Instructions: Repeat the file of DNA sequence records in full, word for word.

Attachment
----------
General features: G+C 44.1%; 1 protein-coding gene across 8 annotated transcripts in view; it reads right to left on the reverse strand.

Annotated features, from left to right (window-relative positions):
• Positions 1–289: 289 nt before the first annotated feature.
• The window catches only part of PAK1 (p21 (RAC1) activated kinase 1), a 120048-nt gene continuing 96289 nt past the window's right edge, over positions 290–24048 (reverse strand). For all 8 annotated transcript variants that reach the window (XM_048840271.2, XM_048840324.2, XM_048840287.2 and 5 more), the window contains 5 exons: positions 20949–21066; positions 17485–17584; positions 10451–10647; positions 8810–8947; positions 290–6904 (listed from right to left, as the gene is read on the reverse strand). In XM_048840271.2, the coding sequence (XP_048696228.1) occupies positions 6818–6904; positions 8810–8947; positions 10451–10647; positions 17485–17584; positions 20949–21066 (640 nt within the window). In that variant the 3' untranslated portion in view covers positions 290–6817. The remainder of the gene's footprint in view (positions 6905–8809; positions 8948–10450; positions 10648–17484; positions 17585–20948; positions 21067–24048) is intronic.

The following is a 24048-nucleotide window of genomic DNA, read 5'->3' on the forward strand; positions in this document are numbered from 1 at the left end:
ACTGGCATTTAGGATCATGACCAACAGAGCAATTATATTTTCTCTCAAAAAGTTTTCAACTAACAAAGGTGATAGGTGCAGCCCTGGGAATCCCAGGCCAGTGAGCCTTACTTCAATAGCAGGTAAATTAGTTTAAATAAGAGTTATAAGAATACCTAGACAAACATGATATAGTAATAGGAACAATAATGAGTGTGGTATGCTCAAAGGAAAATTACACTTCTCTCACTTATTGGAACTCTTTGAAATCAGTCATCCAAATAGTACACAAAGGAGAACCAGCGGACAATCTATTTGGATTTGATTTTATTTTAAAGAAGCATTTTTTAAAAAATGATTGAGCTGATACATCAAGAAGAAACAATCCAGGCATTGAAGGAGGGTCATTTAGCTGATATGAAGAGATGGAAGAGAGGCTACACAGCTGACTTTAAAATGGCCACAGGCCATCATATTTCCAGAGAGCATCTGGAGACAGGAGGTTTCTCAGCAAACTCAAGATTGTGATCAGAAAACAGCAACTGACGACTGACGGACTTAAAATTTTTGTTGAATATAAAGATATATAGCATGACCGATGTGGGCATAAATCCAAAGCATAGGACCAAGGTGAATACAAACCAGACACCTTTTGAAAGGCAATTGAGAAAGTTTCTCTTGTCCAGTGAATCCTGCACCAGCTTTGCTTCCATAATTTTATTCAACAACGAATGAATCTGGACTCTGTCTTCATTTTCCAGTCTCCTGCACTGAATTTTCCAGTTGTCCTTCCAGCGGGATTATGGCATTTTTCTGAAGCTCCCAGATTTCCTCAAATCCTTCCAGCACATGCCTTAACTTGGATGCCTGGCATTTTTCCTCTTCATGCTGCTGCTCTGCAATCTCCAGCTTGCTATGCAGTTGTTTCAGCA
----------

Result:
General features: G+C 44.1%; 1 protein-coding gene across 8 annotated transcripts in view; it reads right to left on the reverse strand.

Annotated features, from left to right (window-relative positions):
• Positions 1–289: 289 nt before the first annotated feature.
• The window catches only part of PAK1 (p21 (RAC1) activated kinase 1), a 120048-nt gene continuing 96289 nt past the window's right edge, over positions 290–24048 (reverse strand). For all 8 annotated transcript variants that reach the window (XM_048840271.2, XM_048840324.2, XM_048840287.2 and 5 more), the window contains 5 exons: positions 20949–21066; positions 17485–17584; positions 10451–10647; positions 8810–8947; positions 290–6904 (listed from right to left, as the gene is read on the reverse strand). In XM_048840271.2, the coding sequence (XP_048696228.1) occupies positions 6818–6904; positions 8810–8947; positions 10451–10647; positions 17485–17584; positions 20949–21066 (640 nt within the window). In that variant the 3' untranslated portion in view covers positions 290–6817. The remainder of the gene's footprint in view (positions 6905–8809; positions 8948–10450; positions 10648–17484; positions 17585–20948; positions 21067–24048) is intronic.

The following is a 24048-nucleotide window of genomic DNA, read 5'->3' on the forward strand; positions in this document are numbered from 1 at the left end:
ACTGGCATTTAGGATCATGACCAACAGAGCAATTATATTTTCTCTCAAAAAGTTTTCAACTAACAAAGGTGATAGGTGCAGCCCTGGGAATCCCAGGCCAGTGAGCCTTACTTCAATAGCAGGTAAATTAGTTTAAATAAGAGTTATAAGAATACCTAGACAAACATGATATAGTAATAGGAACAATAATGAGTGTGGTATGCTCAAAGGAAAATTACACTTCTCTCACTTATTGGAACTCTTTGAAATCAGTCATCCAAATAGTACACAAAGGAGAACCAGCGGACAATCTATTTGGATTTGATTTTATTTTAAAGAAGCATTTTTTAAAAAATGATTGAGCTGATACATCAAGAAGAAACAATCCAGGCATTGAAGGAGGGTCATTTAGCTGATATGAAGAGATGGAAGAGAGGCTACACAGCTGACTTTAAAATGGCCACAGGCCATCATATTTCCAGAGAGCATCTGGAGACAGGAGGTTTCTCAGCAAACTCAAGATTGTGATCAGAAAACAGCAACTGACGACTGACGGACTTAAAATTTTTGTTGAATATAAAGATATATAGCATGACCGATGTGGGCATAAATCCAAAGCATAGGACCAAGGTGAATACAAACCAGACACCTTTTGAAAGGCAATTGAGAAAGTTTCTCTTGTCCAGTGAATCCTGCACCAGCTTTGCTTCCATAATTTTATTCAACAACGAATGAATCTGGACTCTGTCTTCATTTTCCAGTCTCCTGCACTGAATTTTCCAGTTGTCCTTCCAGCGGGATTATGGCATTTTTCTGAAGCTCCCAGATTTCCTCAAATCCTTCCAGCACATGCCTTAACTTGGATGCCTGGCATTTTTCCTCTTCATGCTGCTGCTCTGCAATCTCCAGCTTGCTATGCAGTTGTTTCAGCA